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Anim Reprod Sci. 2007 Jul;100(1-2):92-106. Epub 2006 Jul 24.

Effect of ACTH (tetracosactide) on steroid hormone levels in the mare. Part B: effect in ovariectomized mares (including estrous behavior).

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Division of Comparative Reproduction, Obstetrics and Udder Health, Department of Clinical Sciences, P.O. Box 7054, Swedish University of Agricultural Sciences, SE-750 07 Uppsala, Sweden. <>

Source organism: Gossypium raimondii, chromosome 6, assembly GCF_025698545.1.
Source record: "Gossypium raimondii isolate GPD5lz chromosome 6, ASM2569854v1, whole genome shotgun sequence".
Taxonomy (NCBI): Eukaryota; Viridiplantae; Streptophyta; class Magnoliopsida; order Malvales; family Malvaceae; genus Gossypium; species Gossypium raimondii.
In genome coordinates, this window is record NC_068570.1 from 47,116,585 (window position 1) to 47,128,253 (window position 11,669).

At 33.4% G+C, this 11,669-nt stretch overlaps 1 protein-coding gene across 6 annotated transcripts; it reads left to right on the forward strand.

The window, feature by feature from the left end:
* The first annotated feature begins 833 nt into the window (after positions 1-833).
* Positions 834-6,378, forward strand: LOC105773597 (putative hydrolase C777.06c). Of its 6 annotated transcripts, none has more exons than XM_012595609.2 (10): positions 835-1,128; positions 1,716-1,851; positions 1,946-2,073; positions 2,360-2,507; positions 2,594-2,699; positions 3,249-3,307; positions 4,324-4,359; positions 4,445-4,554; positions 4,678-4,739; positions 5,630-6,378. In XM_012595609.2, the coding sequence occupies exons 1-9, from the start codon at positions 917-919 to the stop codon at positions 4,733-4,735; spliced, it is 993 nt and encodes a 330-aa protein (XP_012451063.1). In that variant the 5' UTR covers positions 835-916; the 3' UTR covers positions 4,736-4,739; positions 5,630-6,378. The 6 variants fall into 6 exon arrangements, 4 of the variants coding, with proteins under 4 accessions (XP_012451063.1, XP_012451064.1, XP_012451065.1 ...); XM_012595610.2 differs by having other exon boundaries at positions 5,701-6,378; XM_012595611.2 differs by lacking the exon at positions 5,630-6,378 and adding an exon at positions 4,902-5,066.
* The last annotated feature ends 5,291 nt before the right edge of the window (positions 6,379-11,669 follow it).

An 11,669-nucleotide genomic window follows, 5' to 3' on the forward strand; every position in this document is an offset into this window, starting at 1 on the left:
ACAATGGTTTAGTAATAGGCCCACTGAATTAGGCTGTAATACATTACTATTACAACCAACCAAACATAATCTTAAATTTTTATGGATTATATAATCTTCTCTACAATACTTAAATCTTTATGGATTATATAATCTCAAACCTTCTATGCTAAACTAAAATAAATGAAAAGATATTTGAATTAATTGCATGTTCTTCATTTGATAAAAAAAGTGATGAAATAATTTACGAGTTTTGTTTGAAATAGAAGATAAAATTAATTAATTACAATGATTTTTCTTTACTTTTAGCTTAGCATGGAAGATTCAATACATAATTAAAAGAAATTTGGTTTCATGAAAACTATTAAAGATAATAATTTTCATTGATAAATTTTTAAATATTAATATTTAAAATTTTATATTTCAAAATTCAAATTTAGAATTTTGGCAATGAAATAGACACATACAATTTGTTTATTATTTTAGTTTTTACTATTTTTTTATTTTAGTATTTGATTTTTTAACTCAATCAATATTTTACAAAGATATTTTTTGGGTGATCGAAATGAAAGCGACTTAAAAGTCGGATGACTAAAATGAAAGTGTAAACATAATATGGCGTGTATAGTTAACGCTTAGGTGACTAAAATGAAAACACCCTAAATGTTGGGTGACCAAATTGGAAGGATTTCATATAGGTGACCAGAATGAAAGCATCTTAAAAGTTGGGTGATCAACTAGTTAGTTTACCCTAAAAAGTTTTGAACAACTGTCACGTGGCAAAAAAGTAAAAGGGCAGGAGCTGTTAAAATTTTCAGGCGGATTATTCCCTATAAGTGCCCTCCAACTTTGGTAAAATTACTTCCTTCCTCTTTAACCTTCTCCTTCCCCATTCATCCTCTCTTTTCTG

The mare is the only non-primate species known to display estrous signs after ovariectomy and adrenal hormones have been implicated as a possible cause. Moreover, in several species, estradiol seems to have a stimulatory effect on the hypothalamic-pituitary-adrenal axis. The aim of the present study was to compare the effect of ACTH (tetracosactide) on pertinent hormones [cortisol, progesterone, androstenedione, testosterone (intact and ovariectomized mares) and estradiol (ovariectomized mares only)] in intact mares in estrus with the same mares after ovariectomy (n=5). Blood samples were collected hourly from 12:00 until 14:00 h the following day (half-hourly between 14:00 and 17:00 h) on two occasions, with saline or ACTH treatment at 14:00 h (saline treatment day or ACTH treatment day). The mares, both when intact and after ovariectomy, showed a significant increase in all measured hormones, except estradiol (not measured in intact mares), after ACTH treatment, lasting at least 3h post-treatment (P<0.001). On the saline treatment day, cortisol levels in ovariectomized mares were lower than in intact mares in the evening (18:00-23:00 h), but higher at night (24:00-05:00 h). No differences in cortisol response between mares, when intact and after ovariectomy, were found after ACTH treatment (P=0.3). Androstenedione levels were lower (P<0.001) and increased less after ACTH treatment in ovariectomized mares, as compared to when intact (P<0.05). Progesterone concentrations were lower in the ovariectomized mares at night (24:00-05:00 h) on the saline treatment day and at all times on the ACTH treatment day (P<0.05). Testosterone concentrations were lower in ovariectomized mares on both treatment days, as compared to when intact (P<0.001). It was concluded that ovariectomy affected basal cortisol pattern. Ovarian androstenedione and testosterone contributed to the basal circulating levels and, in the case of androstenedione, was stimulated by ACTH. Endogenous estradiol did not act stimulatory on adrenal gland hormone production in the mare.

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